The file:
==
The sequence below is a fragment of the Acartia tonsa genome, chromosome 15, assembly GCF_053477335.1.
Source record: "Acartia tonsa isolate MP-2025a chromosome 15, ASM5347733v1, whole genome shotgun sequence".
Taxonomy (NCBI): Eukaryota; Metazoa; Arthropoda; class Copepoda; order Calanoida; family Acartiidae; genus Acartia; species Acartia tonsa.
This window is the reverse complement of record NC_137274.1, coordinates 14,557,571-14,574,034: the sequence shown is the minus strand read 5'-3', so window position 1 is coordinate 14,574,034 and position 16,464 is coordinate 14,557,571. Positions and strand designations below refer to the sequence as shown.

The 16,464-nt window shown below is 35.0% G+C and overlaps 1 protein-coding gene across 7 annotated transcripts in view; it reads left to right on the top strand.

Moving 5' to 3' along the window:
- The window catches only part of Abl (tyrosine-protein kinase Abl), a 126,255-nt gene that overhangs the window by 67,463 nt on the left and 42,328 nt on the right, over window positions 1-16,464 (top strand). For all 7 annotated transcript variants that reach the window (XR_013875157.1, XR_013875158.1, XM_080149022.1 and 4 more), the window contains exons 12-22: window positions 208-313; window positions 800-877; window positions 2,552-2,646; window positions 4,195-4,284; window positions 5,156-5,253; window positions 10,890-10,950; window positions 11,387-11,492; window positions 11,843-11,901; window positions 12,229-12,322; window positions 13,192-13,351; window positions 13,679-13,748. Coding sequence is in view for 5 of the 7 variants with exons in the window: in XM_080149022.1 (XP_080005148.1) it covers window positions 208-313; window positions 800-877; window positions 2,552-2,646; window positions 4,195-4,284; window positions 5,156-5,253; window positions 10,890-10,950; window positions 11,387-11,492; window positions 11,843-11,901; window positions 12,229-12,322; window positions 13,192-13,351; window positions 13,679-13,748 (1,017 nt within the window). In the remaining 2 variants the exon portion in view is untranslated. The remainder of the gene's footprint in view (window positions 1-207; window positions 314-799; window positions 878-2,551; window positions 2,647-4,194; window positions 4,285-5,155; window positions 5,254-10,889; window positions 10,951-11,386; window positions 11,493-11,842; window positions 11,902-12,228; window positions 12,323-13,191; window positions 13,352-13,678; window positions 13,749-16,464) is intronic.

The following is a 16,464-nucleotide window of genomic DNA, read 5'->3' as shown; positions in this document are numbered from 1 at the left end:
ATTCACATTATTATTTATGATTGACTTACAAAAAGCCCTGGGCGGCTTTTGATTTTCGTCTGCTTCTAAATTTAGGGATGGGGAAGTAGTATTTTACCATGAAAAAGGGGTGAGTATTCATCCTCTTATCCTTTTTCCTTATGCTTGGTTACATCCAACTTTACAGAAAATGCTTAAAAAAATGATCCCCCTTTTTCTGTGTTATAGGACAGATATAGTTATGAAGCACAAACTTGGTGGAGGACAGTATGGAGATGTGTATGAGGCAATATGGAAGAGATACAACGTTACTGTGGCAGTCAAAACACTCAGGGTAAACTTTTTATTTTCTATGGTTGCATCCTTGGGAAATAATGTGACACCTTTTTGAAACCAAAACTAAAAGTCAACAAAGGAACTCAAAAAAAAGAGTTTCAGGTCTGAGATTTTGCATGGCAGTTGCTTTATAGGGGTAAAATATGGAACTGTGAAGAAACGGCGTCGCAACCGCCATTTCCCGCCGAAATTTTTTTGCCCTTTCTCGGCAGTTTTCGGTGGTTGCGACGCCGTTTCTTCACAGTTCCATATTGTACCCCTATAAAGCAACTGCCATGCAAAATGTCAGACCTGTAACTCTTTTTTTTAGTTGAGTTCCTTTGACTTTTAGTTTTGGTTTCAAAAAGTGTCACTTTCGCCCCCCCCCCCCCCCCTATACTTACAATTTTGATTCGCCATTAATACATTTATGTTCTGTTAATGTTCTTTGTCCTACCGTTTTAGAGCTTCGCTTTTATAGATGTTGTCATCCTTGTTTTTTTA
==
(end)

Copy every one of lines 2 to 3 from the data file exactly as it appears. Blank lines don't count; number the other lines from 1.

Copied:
Source record: "Acartia tonsa isolate MP-2025a chromosome 15, ASM5347733v1, whole genome shotgun sequence".
Taxonomy (NCBI): Eukaryota; Metazoa; Arthropoda; class Copepoda; order Calanoida; family Acartiidae; genus Acartia; species Acartia tonsa.